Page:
You might think I’m crazy…

The highlighted text below (Carr, citing Postman) is exactly why I am so leery of both business & technology in education (not against, just wary). I don’t see efficiency as a worthy goal & I certainly value human decision-making. These biases are part of business & technology, they must be identified & guarded against at all costs or we’ll simply replace one shoddy education system with another. Yet, as Huxley might say, our deepest desires may just be our demise.

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2 Responses to You might think I’m crazy…

  1. David Malm says:

    This is an interesting dichotomy that is dealt with in business all the time. Often it forms the crux of the struggle between upper management and middle management. If you think of employees as capital, then you strive for efficiency. But when you enter the human equation it becomes much more complex. Not just with employees but also with customers. More and more what distinguishes one company from another isn’t their products but their customer service. So we emphasize the customer interaction which requires happy employees. Happy employees may not be the most efficient. But how do we quantify that? What statistic truly gauges that interaction and how can it be put in front of a shareholder?

    In a much larger sense we are allowing the training of our “human capital” to be sabotaged by our education system. Any business that is run like our school systems would fail immediately. And I’m not speaking on financial grounds since schools are inherently subsidized anyways. But the end product is the goal. We are essentially producing a faulty product. This creates ever more difficult situations for the companies that hire and attempt to train, or retrain, their employees. They have not been taught to learn or to teach themselves. They have no sense of drive to better themselves to compete for a promotion because they feel entitled. They never had to work hard to get through school, why would they have to work hard in a job?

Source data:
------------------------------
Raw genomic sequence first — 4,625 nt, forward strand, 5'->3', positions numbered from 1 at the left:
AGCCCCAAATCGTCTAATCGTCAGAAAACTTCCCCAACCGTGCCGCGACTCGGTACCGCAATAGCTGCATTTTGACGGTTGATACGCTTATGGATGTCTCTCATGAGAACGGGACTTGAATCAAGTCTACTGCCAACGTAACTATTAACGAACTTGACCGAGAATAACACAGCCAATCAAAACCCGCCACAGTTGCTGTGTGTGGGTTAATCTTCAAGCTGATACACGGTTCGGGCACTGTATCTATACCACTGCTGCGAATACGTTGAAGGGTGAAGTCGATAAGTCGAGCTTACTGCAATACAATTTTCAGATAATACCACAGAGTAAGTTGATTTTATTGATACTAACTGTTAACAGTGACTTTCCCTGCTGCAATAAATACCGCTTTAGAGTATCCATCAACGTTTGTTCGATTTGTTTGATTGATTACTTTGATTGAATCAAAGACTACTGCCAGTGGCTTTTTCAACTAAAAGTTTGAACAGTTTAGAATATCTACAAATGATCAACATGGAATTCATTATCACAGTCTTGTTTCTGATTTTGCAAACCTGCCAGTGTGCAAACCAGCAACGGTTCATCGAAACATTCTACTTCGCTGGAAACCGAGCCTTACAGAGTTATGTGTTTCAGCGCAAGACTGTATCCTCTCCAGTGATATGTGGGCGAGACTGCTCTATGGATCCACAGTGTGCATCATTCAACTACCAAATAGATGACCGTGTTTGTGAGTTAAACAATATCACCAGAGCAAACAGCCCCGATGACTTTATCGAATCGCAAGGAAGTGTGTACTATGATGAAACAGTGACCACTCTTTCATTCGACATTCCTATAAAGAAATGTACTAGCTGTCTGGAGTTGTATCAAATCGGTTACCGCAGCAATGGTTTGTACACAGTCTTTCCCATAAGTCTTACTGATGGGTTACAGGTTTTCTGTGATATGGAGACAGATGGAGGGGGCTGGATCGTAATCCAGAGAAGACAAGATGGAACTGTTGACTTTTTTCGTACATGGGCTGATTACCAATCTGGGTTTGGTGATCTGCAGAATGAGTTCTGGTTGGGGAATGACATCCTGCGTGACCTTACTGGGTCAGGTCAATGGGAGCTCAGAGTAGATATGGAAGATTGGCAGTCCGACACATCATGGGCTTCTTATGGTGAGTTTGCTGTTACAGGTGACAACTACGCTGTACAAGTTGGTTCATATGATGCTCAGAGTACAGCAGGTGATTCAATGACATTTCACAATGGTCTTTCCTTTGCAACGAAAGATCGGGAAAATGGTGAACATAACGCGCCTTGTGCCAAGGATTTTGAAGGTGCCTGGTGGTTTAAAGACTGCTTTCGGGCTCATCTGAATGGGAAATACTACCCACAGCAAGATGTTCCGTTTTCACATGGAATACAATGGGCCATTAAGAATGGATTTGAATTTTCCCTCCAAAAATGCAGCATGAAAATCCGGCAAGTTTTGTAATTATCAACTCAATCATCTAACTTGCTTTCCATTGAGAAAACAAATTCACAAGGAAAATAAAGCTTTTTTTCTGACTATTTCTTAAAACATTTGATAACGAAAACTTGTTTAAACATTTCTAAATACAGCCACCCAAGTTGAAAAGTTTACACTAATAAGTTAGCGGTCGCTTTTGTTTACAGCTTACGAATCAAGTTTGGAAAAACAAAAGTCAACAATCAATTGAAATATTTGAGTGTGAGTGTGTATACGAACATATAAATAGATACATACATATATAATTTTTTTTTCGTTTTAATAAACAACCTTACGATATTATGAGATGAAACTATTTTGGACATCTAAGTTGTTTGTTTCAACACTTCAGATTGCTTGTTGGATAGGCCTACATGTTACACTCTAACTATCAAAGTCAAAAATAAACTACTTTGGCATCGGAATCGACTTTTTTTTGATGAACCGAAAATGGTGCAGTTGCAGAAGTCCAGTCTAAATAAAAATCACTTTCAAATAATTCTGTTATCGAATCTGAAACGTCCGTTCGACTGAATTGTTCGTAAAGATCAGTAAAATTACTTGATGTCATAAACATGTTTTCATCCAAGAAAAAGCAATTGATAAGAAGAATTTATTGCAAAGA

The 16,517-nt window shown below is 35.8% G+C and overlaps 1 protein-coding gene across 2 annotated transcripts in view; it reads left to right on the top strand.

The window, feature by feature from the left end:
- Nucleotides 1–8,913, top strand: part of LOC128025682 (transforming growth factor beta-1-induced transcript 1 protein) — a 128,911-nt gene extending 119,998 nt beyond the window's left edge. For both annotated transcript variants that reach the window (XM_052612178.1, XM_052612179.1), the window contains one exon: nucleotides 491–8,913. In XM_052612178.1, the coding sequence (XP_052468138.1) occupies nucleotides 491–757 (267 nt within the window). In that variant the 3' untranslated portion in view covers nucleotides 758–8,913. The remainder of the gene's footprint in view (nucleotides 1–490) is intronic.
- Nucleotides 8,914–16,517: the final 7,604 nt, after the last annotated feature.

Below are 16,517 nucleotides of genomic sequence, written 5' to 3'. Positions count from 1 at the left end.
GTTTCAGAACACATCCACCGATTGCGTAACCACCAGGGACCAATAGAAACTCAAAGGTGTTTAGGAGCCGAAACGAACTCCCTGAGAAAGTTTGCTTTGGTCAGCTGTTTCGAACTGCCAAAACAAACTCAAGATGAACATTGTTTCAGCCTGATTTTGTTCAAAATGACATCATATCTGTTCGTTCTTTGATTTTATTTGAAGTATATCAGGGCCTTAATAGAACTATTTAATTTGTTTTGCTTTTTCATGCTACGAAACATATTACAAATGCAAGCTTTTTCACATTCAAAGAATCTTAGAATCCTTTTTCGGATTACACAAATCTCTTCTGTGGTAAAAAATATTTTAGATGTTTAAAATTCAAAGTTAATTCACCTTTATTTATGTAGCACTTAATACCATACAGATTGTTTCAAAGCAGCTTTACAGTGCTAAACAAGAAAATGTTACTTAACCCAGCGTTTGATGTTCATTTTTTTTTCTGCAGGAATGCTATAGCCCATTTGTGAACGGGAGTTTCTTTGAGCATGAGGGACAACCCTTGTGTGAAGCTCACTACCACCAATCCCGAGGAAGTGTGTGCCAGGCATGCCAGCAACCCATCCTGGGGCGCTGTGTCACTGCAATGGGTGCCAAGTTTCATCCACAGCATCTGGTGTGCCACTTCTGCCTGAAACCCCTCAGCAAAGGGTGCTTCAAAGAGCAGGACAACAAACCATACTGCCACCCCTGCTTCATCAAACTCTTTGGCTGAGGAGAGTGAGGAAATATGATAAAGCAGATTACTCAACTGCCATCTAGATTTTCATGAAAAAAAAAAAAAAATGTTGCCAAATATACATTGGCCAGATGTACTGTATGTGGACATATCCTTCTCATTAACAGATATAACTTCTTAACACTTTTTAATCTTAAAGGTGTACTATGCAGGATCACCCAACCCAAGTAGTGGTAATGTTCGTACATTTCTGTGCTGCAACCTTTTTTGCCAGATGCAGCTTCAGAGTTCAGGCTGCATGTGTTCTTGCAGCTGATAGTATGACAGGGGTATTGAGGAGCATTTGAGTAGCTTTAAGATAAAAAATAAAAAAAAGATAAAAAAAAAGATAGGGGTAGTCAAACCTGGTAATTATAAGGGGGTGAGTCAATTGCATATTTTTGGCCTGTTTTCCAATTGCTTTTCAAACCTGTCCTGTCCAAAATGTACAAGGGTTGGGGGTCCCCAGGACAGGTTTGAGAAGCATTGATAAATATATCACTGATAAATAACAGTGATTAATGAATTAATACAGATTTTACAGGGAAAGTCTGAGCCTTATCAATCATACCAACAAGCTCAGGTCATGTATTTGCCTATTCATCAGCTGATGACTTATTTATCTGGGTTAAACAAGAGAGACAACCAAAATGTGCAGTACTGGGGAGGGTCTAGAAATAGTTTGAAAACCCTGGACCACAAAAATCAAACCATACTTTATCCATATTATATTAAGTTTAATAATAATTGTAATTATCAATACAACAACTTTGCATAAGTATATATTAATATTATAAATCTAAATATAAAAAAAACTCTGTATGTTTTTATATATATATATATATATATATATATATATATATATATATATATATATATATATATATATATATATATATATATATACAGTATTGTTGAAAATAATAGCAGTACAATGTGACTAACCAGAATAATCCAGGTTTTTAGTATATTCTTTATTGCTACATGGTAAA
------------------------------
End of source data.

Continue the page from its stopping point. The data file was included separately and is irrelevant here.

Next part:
We have been raised on the ideology and propaganda of capitalism as a survival of the fittest enterprise. This is why we so often fail. I am a firm believer in the Nash equilibrium theory and how it can be applied on both micro and macro levels. Our corporations, our schools, our politics, even our day to day interactions would be much more productive with this simple attribute.


    • jerridkruse says:

      You wanna give us some more info on the “nash equilibrium”? :)

      What our product should be in education is what is at the heart of education reform. If we are trying to create subservient individuals who “know their place” and can complete mindless tasks, then schools are great! However, that is not what I want for my children.

      Thanks for contribution Dave.


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